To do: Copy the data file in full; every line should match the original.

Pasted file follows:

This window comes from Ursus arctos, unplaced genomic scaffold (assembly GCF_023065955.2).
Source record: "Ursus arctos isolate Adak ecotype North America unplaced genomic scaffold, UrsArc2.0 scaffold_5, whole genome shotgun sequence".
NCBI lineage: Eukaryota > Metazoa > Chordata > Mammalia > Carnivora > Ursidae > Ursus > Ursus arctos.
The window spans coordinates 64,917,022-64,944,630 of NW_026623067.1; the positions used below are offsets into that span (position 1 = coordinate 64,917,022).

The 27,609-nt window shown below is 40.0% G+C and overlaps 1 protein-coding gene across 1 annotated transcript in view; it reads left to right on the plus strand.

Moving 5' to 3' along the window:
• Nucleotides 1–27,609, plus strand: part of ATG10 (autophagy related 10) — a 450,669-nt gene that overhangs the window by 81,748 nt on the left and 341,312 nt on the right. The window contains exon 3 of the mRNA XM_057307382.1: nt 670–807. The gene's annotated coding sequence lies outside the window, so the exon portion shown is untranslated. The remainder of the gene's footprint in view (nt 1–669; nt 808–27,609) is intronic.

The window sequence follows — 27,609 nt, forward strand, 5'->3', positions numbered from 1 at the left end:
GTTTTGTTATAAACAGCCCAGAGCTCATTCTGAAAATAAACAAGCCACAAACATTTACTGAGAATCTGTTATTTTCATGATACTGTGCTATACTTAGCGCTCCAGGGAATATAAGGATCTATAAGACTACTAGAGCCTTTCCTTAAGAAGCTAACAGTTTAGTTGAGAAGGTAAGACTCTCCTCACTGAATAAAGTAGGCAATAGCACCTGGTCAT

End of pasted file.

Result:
This window comes from Ursus arctos, unplaced genomic scaffold (assembly GCF_023065955.2).
Source record: "Ursus arctos isolate Adak ecotype North America unplaced genomic scaffold, UrsArc2.0 scaffold_5, whole genome shotgun sequence".
NCBI lineage: Eukaryota > Metazoa > Chordata > Mammalia > Carnivora > Ursidae > Ursus > Ursus arctos.
The window spans coordinates 64,917,022-64,944,630 of NW_026623067.1; the positions used below are offsets into that span (position 1 = coordinate 64,917,022).

The 27,609-nt window shown below is 40.0% G+C and overlaps 1 protein-coding gene across 1 annotated transcript in view; it reads left to right on the plus strand.

Moving 5' to 3' along the window:
• Nucleotides 1–27,609, plus strand: part of ATG10 (autophagy related 10) — a 450,669-nt gene that overhangs the window by 81,748 nt on the left and 341,312 nt on the right. The window contains exon 3 of the mRNA XM_057307382.1: nt 670–807. The gene's annotated coding sequence lies outside the window, so the exon portion shown is untranslated. The remainder of the gene's footprint in view (nt 1–669; nt 808–27,609) is intronic.

The window sequence follows — 27,609 nt, forward strand, 5'->3', positions numbered from 1 at the left end:
GTTTTGTTATAAACAGCCCAGAGCTCATTCTGAAAATAAACAAGCCACAAACATTTACTGAGAATCTGTTATTTTCATGATACTGTGCTATACTTAGCGCTCCAGGGAATATAAGGATCTATAAGACTACTAGAGCCTTTCCTTAAGAAGCTAACAGTTTAGTTGAGAAGGTAAGACTCTCCTCACTGAATAAAGTAGGCAATAGCACCTGGTCAT